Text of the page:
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Silent boos - Joel Hall

I've always enjoyed Halloween. As a kid, I enjoyed the mounds of candy and the Halloween television specials, such as "It's the Great Pumpkin, Charlie Brown," and "Garfield's Halloween Adventure."

I didn't really enjoy the costumes I had, as they were mostly cobbled together out of things my parents could find around the house, such as white blankets (ghost costume) and cereal boxes (robot costume).

I did, however, have the pleasure of growing up in a safe neighborhood, where trick-or-treating was encouraged, and my pathetic costumes probably contributed to the fact that I was able to come home with garbage bags full of candy every year.

As an adult, I've enjoyed the advantages of being an adult at Halloween, such as the ability to buy better costumes. Adult Halloween serves as a chance to shed the soul-crushing work attire that we become so accustomed to, and wear something fun and exciting.

In the past few years, I've sported some pretty outrageous costumes. In my adult life, I've been a pimp, a plumber, a kung fu master, and a "Super Saiyan," from the Japanese comic book series, "Dragon Ball Z."

This year, I dressed up as Rorschach, from the graphic novel, "Watchmen."

Unless you have children, trick-or-treating is off limits, but as one gets older, walking long distances, door to door, feels more like being a vacuum-cleaner salesman than anything resembling fun. While adult Halloween parties don't have nearly as much candy as Halloween parties for kids, they have beer, which is an adequate substitute, in my opinion.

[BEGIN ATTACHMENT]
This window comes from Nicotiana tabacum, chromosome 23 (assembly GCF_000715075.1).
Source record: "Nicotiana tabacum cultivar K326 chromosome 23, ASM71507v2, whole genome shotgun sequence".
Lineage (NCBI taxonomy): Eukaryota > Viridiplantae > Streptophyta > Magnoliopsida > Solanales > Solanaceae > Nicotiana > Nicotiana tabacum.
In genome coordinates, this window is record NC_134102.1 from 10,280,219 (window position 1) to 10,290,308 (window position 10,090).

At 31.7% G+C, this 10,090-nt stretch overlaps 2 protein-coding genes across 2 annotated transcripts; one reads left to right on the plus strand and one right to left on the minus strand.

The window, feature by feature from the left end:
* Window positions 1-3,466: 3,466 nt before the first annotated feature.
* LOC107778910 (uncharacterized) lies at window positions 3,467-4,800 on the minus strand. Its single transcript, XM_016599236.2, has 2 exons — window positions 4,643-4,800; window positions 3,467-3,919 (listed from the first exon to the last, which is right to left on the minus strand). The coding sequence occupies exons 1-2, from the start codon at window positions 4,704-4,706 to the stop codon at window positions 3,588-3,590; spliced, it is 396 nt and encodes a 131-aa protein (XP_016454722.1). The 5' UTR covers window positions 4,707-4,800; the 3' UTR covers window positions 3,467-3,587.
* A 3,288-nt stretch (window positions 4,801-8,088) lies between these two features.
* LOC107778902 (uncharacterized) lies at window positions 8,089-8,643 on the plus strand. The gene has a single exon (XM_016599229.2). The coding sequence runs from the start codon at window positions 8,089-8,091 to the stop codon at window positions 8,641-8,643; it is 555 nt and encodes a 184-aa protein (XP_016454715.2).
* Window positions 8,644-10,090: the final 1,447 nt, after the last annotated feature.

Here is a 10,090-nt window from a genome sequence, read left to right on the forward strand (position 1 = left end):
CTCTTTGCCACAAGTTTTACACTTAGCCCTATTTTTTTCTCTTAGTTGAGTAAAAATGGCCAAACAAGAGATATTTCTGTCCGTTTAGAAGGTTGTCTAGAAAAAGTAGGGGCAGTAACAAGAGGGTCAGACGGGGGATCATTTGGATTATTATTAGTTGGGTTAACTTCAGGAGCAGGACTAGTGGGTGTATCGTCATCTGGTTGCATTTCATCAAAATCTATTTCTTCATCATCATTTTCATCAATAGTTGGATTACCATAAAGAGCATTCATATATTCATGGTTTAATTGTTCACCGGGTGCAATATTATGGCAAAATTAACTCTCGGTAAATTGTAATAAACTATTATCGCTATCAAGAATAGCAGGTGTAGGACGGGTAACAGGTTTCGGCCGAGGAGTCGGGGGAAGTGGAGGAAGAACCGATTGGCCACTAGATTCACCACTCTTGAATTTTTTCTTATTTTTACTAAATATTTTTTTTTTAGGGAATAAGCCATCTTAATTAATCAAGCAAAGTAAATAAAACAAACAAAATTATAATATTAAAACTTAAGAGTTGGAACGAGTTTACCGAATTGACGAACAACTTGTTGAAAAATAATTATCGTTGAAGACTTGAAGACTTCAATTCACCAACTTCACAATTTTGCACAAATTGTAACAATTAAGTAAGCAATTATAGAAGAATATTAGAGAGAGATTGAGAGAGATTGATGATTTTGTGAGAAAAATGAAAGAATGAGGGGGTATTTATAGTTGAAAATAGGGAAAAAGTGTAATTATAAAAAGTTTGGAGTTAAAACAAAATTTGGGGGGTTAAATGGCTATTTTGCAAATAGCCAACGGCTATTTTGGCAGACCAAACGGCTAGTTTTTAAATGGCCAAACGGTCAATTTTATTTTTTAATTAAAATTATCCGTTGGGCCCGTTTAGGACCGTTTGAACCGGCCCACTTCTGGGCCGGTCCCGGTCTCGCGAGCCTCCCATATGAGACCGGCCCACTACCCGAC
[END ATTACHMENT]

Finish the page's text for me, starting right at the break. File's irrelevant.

This Halloween, however, was the first one in 11 years to fall on a Saturday night, creating the potential for chaos. The last time Halloween was on a Saturday night was Oct. 31, 1998, and the next time it will happen is the year 2015.

By itself, the average Saturday night in Georgia is full of its potential dangers. Racing to buy alcohol before Georgia's "dry Sunday" laws take effect, Saturday night partiers clog the highways, byways, and any exit close to a package store.

This particular Saturday, however, people on the way to getting tipsy could have been doing it wearing inhibition-lowering Halloween costumes. Sunday morning was also the time for the daylight-saving's-time switch, which meant people out late on Saturday had one more hour to drink and find new ways to get arrested.

This Halloween, however, was probably the quietest and tamest one I've ever experienced. As I hit the town dressed in my frightening costume, I couldn't find a single child in a trick-or-treat costume going door to door.

The highways on Halloween were remarkably free of traffic. While I expected Interstate 75 to be packed with people heading out to late-night parties, I felt like I was the only one on the road.

When I actually made it to the parties I had planned to go to in Kirkwood and Atlantic Station, those places were pretty dead, too. It was almost like everybody had stayed home and saved their money.

This Halloween had the potential to be much crazier than it was, but with the exception of seeing a zombie clown waiting for a taxi in Kirkwood, all was calm on the western front.

Perhaps, Halloween is just the latest victim of an economy gone bad, which is more frightening than any costume I could ever conceive.

Joel Hall covers government and politics for the Clayton News Daily. He can be reached via e-mail at jhall@news-daily.com.